Jack Nicholson is slightly problematic in a different way. Nicholson has been a brilliant actor for so long that the part he now plays best is that of Brilliant Actor. He's not especially convincing as an Irish-American mob boss (whatever "convincing" might be in that regard), and his flamboyant rottenness is over-illuminated by the expertise with which it's conveyed. But he's a delight to watch anyway. And when you see him preening in an opera box with a hooker snuggled in on either side of him, or waving around a bloody severed hand like a pork chop of dubious provenance, or chewing into a line like "I don't want to be a product of my environment; I want my environment to be a product of me" -- well, you understand why, at the age of 69, he still makes the super-big bucks.
The faint hollowness at the top of the movie's cast is balanced by three extraordinary performances down below. Alec Baldwin digs into the role of the SIU chief, Captain Ellerby, with motor-mouthed, ball-busting glee (he's never been funnier). Mark Wahlberg turns his Sergeant Dignam into a figure of such monumental hostility and withering sarcasm that you almost expect him to explode with pent-up indignation. And rock-solid Ray Winstone plays Costello's hulking enforcer, "Mr. French," with an unusual combination of offhand savagery and glimmering bemusement. (Winstone knows how to bat a great line out of the ballpark, too. When Mr. French is told by a frightened immigrant shopkeeper that he can't make the weekly protection payoff because of cash-flow problems, French is instantly affronted: "Make more f---in' money!" he barks. "This is America!")
What really whips the movie along, though (and it runs two and a half hours, about 50 minutes longer than "Infernal Affairs"), is Scorsese's undiminished conceptual energy, which is as startling as ever in the 40th (Oscar-less) year of his career. His action montages are still marvels of eloquent compression; there's still a trademark rush in the way he hurls you into a fight scene (like the one in which DiCaprio wipes the floor with two luckless Mafiosi); and when a body tossed off a rooftop hits the street with an extra-juicy sploosh, you can't help grinning at the Master's little calling card.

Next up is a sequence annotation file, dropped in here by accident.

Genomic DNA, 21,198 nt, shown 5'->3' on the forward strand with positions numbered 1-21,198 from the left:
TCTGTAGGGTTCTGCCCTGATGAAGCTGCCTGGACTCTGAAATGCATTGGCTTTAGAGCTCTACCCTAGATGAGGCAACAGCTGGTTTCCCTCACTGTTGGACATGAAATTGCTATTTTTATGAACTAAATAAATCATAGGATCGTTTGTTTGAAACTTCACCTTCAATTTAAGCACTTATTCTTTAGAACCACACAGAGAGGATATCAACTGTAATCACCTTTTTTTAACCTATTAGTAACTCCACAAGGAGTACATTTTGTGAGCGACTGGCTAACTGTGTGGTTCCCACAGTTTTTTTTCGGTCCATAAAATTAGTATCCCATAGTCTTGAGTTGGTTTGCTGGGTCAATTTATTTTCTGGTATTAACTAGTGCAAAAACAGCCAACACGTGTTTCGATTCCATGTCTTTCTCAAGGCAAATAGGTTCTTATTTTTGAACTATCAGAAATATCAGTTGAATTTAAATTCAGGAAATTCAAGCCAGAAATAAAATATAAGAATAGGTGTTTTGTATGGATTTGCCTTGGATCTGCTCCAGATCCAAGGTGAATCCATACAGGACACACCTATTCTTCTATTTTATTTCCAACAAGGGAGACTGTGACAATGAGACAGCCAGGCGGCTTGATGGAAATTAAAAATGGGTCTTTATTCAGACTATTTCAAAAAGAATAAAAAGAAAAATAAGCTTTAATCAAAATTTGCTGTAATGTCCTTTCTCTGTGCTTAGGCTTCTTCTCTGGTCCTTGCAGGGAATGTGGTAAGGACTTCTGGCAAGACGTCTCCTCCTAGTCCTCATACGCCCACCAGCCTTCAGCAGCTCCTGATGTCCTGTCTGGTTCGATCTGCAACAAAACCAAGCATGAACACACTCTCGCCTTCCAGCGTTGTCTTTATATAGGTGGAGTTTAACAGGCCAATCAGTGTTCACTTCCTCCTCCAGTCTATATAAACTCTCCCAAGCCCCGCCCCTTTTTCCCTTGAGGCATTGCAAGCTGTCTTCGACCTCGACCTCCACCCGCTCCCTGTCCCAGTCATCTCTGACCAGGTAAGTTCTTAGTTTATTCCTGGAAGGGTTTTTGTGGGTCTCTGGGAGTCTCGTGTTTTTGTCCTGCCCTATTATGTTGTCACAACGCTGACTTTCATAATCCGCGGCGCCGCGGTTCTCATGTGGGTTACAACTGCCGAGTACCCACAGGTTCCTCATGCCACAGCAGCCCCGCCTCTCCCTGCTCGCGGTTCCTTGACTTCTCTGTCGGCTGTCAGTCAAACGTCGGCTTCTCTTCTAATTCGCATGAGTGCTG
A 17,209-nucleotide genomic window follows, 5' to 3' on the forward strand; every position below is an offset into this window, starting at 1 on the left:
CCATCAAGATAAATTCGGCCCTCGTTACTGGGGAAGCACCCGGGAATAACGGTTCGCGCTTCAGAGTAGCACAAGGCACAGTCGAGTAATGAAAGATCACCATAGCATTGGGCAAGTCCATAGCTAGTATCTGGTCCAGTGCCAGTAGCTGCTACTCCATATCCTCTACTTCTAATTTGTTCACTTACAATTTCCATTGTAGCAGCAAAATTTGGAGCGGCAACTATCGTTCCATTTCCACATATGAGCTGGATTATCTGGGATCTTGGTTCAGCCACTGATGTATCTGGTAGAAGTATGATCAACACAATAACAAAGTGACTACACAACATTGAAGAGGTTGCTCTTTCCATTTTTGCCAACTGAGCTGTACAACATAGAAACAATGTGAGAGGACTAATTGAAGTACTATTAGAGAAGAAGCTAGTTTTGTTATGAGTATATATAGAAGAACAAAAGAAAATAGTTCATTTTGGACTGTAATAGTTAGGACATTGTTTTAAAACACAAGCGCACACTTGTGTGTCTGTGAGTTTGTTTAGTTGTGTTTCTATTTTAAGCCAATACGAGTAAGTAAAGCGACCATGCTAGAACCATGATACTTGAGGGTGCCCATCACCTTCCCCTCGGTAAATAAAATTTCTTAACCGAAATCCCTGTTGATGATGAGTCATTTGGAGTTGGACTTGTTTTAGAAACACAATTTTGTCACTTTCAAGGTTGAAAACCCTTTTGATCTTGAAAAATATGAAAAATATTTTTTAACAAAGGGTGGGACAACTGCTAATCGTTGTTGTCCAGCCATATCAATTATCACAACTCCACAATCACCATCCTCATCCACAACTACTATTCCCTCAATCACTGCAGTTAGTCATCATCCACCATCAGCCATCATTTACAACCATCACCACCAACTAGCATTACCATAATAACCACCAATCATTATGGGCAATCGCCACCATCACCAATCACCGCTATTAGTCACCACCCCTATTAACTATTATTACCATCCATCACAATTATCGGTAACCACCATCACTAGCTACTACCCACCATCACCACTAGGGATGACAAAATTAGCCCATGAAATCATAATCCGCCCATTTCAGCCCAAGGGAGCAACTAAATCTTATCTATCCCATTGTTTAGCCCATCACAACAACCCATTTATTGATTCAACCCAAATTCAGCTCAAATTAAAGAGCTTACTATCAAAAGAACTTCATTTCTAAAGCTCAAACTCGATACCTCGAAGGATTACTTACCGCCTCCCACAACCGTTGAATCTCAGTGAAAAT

There is one strange misstep in the film (it involves a very unnecessary rodent). And there's no denying that "The Departed" bears a strong resemblance to Scorsese's 1990 "Goodfellas." (True, the godfatherly relationship between Costello and Colin, so like the one between Robert De Niro and Ray Liotta in that earlier film, was present in the "Infernal Affairs" story; but Marty brings back the Rolling Stones' "Gimme Shelter," too -- not once, but twice.) Still, the movie pulls you in and flings you around in a highly enjoyable way. Nobody does head-slamming crime rave-ups like Scorsese, and he clearly hasn't exhausted his interest in the form. As long as he's in the mood, of course, neither have we.
'The Last King of Scotland': Madman Reimagined
As Idi Amin, the monstrous president of the East African republic of Uganda for most of the 1970s, Forest Whitaker has possibly the meatiest role of his career, and he does something interesting with it. Amin was a loathsome tyrant: Under his murderous rule, an estimated 300,000 Ugandans (possibly many more) were shot, beaten, butchered, beheaded and massacred wholesale. But the man also exuded a sly, chuckling charisma, and Whitaker deftly incorporates this side of the late despot's personality into his characterization. He shows us Amin's overbearing bonhomie, his clownish propensity for kilts and cowboy hats; and then he shows us the sudden fits of cold fury welling up in his eyes. The result is to inflect the character with a recognizably human complexity without soft-pedaling his essential barbarity. It's an arresting performance.